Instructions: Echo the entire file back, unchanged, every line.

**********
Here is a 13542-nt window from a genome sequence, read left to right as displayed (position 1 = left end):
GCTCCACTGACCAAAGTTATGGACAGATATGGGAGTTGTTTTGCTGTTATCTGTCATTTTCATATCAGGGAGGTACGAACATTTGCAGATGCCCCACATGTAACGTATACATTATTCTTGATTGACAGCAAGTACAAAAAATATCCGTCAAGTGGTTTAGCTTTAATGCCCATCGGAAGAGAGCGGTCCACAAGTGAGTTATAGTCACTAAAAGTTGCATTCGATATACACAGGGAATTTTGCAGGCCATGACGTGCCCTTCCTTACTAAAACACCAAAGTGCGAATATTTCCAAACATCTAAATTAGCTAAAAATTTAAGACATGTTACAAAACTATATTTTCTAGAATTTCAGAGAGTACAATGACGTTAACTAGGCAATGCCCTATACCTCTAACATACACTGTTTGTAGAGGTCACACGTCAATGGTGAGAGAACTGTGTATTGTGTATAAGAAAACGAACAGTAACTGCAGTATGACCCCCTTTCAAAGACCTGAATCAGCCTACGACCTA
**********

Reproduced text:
Here is a 13542-nt window from a genome sequence, read left to right as displayed (position 1 = left end):
GCTCCACTGACCAAAGTTATGGACAGATATGGGAGTTGTTTTGCTGTTATCTGTCATTTTCATATCAGGGAGGTACGAACATTTGCAGATGCCCCACATGTAACGTATACATTATTCTTGATTGACAGCAAGTACAAAAAATATCCGTCAAGTGGTTTAGCTTTAATGCCCATCGGAAGAGAGCGGTCCACAAGTGAGTTATAGTCACTAAAAGTTGCATTCGATATACACAGGGAATTTTGCAGGCCATGACGTGCCCTTCCTTACTAAAACACCAAAGTGCGAATATTTCCAAACATCTAAATTAGCTAAAAATTTAAGACATGTTACAAAACTATATTTTCTAGAATTTCAGAGAGTACAATGACGTTAACTAGGCAATGCCCTATACCTCTAACATACACTGTTTGTAGAGGTCACACGTCAATGGTGAGAGAACTGTGTATTGTGTATAAGAAAACGAACAGTAACTGCAGTATGACCCCCTTTCAAAGACCTGAATCAGCCTACGACCTA